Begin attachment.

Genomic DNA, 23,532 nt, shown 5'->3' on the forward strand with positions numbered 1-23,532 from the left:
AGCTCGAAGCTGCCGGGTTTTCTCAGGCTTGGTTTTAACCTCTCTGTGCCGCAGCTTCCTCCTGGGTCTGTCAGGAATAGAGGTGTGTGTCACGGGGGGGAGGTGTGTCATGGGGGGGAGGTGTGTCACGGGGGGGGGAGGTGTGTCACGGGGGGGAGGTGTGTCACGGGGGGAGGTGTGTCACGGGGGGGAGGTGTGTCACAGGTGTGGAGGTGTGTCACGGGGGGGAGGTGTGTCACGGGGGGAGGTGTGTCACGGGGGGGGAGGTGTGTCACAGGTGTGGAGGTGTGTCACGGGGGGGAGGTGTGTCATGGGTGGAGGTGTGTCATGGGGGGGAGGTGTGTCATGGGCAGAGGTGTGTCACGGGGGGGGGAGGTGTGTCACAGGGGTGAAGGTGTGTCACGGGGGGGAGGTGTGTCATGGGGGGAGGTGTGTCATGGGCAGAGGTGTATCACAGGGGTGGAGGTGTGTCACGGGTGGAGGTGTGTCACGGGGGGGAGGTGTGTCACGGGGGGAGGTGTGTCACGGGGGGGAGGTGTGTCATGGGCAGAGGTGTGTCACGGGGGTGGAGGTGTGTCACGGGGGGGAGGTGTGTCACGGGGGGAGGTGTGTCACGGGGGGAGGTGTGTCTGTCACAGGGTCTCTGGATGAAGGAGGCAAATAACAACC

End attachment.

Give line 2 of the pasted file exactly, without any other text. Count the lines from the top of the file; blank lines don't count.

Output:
AGCTCGAAGCTGCCGGGTTTTCTCAGGCTTGGTTTTAACCTCTCTGTGCCGCAGCTTCCTCCTGGGTCTGTCAGGAATAGAGGTGTGTGTCACGGGGGGGAGGTGTGTCATGGGGGGGAGGTGTGTCACGGGGGGGGGAGGTGTGTCACGGGGGGGAGGTGTGTCACGGGGGGAGGTGTGTCACGGGGGGGAGGTGTGTCACAGGTGTGGAGGTGTGTCACGGGGGGGAGGTGTGTCACGGGGGGAGGTGTGTCACGGGGGGGGAGGTGTGTCACAGGTGTGGAGGTGTGTCACGGGGGGGAGGTGTGTCATGGGTGGAGGTGTGTCATGGGGGGGAGGTGTGTCATGGGCAGAGGTGTGTCACGGGGGGGGGAGGTGTGTCACAGGGGTGAAGGTGTGTCACGGGGGGGAGGTGTGTCATGGGGGGAGGTGTGTCATGGGCAGAGGTGTATCACAGGGGTGGAGGTGTGTCACGGGTGGAGGTGTGTCACGGGGGGGAGGTGTGTCACGGGGGGAGGTGTGTCACGGGGGGGAGGTGTGTCATGGGCAGAGGTGTGTCACGGGGGTGGAGGTGTGTCACGGGGGGGAGGTGTGTCACGGGGGGAGGTGTGTCACGGGGGGAGGTGTGTCTGTCACAGGGTCTCTGGATGAAGGAGGCAAATAACAACC